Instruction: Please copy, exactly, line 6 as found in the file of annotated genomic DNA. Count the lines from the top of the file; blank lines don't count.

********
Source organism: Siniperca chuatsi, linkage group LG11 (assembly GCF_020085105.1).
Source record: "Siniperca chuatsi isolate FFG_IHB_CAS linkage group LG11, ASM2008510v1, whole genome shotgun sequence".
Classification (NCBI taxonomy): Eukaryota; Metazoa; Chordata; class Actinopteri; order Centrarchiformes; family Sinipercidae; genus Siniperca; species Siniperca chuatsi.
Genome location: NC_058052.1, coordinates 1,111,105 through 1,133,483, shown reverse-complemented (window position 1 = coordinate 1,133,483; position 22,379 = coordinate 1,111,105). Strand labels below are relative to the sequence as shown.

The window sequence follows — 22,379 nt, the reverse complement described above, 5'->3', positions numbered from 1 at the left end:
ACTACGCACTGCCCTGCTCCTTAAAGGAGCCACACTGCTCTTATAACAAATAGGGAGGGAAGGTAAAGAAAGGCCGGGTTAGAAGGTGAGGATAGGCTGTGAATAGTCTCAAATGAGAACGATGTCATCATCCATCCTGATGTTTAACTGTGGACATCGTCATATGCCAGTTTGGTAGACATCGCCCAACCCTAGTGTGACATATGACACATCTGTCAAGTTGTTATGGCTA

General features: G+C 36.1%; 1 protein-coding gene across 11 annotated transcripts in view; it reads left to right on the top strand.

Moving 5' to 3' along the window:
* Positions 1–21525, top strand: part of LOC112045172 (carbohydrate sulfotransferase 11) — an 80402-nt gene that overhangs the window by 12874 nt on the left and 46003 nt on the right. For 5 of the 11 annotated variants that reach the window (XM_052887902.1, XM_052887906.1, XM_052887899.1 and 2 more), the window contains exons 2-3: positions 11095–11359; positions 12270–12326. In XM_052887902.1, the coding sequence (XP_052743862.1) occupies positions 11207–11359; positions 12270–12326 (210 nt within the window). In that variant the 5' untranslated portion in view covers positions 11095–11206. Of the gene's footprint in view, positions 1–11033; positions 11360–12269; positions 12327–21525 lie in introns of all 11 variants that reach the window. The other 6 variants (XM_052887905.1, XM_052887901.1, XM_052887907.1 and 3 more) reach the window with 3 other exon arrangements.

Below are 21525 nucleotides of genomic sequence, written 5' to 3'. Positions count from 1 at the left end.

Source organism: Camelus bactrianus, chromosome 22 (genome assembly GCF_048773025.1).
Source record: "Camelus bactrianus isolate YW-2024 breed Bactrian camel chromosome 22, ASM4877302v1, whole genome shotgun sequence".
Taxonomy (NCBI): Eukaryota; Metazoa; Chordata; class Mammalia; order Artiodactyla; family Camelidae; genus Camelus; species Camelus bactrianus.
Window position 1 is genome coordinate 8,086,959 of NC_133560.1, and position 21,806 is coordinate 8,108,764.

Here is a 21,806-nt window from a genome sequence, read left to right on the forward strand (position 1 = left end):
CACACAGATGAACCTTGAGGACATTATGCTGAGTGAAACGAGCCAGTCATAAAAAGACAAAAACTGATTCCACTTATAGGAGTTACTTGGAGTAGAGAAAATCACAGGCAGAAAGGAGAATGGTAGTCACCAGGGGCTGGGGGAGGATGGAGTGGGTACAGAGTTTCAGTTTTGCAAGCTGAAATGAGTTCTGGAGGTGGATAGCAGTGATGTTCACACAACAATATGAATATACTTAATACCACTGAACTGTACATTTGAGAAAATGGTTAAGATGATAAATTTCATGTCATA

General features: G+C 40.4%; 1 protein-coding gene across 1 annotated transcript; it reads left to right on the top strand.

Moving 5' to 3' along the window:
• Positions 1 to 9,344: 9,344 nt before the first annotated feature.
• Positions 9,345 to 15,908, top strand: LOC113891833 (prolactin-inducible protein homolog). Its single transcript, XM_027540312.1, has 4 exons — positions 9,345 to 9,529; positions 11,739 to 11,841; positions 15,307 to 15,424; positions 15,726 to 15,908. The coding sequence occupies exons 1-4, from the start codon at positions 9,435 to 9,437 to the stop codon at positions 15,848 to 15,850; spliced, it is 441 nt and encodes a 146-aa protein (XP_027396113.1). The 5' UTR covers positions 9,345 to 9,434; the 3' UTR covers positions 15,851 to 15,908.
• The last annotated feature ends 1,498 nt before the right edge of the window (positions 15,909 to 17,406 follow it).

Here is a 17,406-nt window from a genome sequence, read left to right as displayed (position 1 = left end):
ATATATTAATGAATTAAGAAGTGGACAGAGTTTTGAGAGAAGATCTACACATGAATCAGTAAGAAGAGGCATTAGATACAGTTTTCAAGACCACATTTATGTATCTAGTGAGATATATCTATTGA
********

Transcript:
ACTACGCACTGCCCTGCTCCTTAAAGGAGCCACACTGCTCTTATAACAAATAGGGAGGGAAGGTAAAGAAAGGCCGGGTTAGAAGGTGAGGATAGGCTGTGAATAGTCTCAAATGAGAACGATGTCATCATCCATCCTGATGTTTAACTGTGGACATCGTCATATGCCAGTTTGGTAGACATCGCCCAACCCTAGTGTGACATATGACACATCTGTCAAGTTGTTATGGCTA